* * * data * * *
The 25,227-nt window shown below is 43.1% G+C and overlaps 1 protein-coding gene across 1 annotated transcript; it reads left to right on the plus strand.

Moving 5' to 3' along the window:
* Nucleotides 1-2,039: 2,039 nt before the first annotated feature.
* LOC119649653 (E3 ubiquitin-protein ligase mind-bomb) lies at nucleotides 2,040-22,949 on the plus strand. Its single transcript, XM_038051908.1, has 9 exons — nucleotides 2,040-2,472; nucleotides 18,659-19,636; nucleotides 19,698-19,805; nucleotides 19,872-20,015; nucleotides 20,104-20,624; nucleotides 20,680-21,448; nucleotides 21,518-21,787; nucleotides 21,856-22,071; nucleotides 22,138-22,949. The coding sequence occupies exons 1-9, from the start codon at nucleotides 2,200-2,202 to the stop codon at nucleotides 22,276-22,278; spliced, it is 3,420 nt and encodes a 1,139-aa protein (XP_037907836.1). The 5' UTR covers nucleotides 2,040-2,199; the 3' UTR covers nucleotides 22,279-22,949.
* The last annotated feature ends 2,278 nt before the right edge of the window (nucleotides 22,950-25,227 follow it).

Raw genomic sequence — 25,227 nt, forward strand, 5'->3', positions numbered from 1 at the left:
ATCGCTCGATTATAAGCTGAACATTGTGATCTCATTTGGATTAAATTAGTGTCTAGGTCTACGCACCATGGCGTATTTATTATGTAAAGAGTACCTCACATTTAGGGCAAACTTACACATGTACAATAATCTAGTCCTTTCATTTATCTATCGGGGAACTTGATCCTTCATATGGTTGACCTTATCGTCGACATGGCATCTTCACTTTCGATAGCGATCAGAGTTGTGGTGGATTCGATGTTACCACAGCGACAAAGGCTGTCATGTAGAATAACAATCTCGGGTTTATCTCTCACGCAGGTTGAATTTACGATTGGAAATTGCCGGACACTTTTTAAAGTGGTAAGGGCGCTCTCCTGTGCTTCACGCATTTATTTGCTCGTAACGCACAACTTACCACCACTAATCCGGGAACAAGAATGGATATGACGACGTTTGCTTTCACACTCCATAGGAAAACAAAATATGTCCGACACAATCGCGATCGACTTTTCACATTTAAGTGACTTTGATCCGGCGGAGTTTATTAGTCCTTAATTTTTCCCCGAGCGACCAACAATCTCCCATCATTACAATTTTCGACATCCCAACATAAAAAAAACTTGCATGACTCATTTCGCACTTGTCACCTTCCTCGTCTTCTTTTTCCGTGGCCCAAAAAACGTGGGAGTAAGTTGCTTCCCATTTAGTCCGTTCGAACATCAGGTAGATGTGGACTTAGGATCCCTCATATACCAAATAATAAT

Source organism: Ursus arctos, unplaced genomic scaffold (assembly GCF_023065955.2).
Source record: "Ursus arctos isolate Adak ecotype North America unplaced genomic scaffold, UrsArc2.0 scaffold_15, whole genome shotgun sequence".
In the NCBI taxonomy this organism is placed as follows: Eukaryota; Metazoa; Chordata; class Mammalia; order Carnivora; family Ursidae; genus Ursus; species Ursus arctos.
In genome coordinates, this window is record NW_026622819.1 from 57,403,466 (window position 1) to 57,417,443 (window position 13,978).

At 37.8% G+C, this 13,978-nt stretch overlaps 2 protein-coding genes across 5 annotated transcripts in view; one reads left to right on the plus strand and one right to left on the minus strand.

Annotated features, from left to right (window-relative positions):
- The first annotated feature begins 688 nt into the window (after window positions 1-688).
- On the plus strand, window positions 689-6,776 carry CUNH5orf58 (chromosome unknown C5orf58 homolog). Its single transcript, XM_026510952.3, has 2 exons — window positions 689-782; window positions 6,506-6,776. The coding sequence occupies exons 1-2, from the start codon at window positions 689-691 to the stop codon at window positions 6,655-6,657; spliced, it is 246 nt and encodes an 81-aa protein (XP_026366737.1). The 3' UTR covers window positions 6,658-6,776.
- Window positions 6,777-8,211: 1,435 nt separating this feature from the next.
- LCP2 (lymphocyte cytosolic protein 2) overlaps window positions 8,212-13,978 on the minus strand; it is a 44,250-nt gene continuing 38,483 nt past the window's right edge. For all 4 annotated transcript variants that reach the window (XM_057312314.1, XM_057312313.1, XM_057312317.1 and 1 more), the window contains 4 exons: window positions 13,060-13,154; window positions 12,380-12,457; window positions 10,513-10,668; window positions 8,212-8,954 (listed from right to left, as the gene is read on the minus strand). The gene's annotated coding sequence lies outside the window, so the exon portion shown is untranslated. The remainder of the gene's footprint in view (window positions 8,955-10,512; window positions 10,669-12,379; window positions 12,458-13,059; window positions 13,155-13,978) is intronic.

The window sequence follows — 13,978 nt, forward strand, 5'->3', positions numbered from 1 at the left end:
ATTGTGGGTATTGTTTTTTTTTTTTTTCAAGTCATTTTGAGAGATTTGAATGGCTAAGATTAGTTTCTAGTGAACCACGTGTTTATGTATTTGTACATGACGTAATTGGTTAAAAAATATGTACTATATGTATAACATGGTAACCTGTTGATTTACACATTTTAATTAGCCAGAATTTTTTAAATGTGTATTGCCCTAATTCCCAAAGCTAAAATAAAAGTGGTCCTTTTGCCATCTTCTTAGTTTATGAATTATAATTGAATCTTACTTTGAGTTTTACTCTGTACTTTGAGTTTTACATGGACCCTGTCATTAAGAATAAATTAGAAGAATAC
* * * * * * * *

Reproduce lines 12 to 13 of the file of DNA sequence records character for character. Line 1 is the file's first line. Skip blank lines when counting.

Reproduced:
At 37.8% G+C, this 13,978-nt stretch overlaps 2 protein-coding genes across 5 annotated transcripts in view; one reads left to right on the plus strand and one right to left on the minus strand.

Annotated features, from left to right (window-relative positions):